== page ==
Hospitality industry accounts for 10% of UK administrations in 2023

By James McAllister

- Last updated on GMT

Hospitality industry accounts for 10% of UK administrations in 2023 – the fourth highest sector in the UK

Related tags Administration Hospitality Inflation Interest rate

The hospitality industry accounted for 10% of administrations in the first six months of 2023 – the fourth highest sector in the UK – according to analysis by Shakespeare Martineau.

A total of 759 businesses, 79 of which came from the hospitality industry, filed for administration between 1 January and 30 June 2023, marking a 22% increase compared to 2022.

Retail, manufacturing, construction, hospitality and real estate were the worst-hit sectors, accounting for 57% of all administrations, data from The Gazette Official Public Record revealed.

Greater London led the way with 25% of the filings, followed by the North West (15%) and South East (11%).

“Given the prolonged economic uncertainty that is plaguing the country, the increase in the number of businesses filing for administration is no surprise,” says Andy Taylor, partner and head of restructuring at Shakespeare Martineau.

“HMRC is definitely taking a harder line than in previous periods and its threat of enforcement is certainly pushing some businesses towards considering their options, with some seeking administration as an alternative to facing a winding up petition.

“We’re seeing a steady flow of corporate failures. Should some other ‘bad news’ rear its head, then that is only likely to increase. Businesses and individuals need to see interest rates and inflation come down. With a period of stability, we will see confidence increase.”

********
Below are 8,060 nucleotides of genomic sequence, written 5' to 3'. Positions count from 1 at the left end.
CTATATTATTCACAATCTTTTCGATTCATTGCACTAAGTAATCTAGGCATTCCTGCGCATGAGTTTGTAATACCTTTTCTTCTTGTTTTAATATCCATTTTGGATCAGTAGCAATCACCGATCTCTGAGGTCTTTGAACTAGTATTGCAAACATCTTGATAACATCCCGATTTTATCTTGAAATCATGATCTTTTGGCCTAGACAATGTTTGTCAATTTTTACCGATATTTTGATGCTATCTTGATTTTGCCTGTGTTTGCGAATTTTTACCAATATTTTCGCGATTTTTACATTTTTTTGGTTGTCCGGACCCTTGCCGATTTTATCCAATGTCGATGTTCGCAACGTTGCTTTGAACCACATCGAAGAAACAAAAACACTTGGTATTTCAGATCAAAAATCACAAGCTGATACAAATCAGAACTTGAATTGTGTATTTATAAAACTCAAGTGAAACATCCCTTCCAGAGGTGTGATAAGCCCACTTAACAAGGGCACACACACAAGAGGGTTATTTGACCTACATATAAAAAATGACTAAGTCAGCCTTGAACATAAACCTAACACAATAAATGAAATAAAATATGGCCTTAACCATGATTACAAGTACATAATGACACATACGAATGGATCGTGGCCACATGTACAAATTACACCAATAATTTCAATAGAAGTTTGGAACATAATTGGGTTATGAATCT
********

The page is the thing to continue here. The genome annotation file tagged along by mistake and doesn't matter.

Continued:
The news comes after UKHospitality warned the latest interest rates rise will further exacerbate the sector’s financial challenges​.

On Thursday (3 August), the Bank of England raised interest rates for the 14th consecutive time, from 5% to 5.25%.

During the announcement, the Bank signalled for the first time that interest rates would remain higher until it got UK inflation - the rate at which prices rise - under control, saying it would make sure rates are ‘sufficiently restrictive for sufficiently long’.

“Hospitality businesses are particularly exposed to further rate rises, due mainly to the Covid loans many were forced to take out during the pandemic,” Nicholls said. 

“Yet another rise in interest rates only exacerbates the financial challenges many are grappling with, alongside high energy costs, food and drink inflation and labour shortages.”

Taylor notes that the sectors most impacted by the rise in administrations are feeling the effects of higher interest rates and inflation.

“The money in people’s pockets is now worth less so they are less likely to purchase none essential items and services, which is impacting the retail and hospitality sectors,” he says.

“Consumer spending is shrinking and footfall on the high street and in restaurants is declining as a result. The pressure is also on businesses as they face higher borrowing costs and energy expenses, so they are being squeezed from both sides.

“There is still uncertainty in the geopolitical landscape, which is impacting business confidence. With cash flow becoming tight, businesses are at a greater risk of going under. Supply chain issues and the rising cost of importing goods, especially in the automotive industry, have created a challenging juggling act for businesses to maintain profitability.”

Related topics Trends & Reports

Related news

Show more

Follow us

Hospitality Guides

View more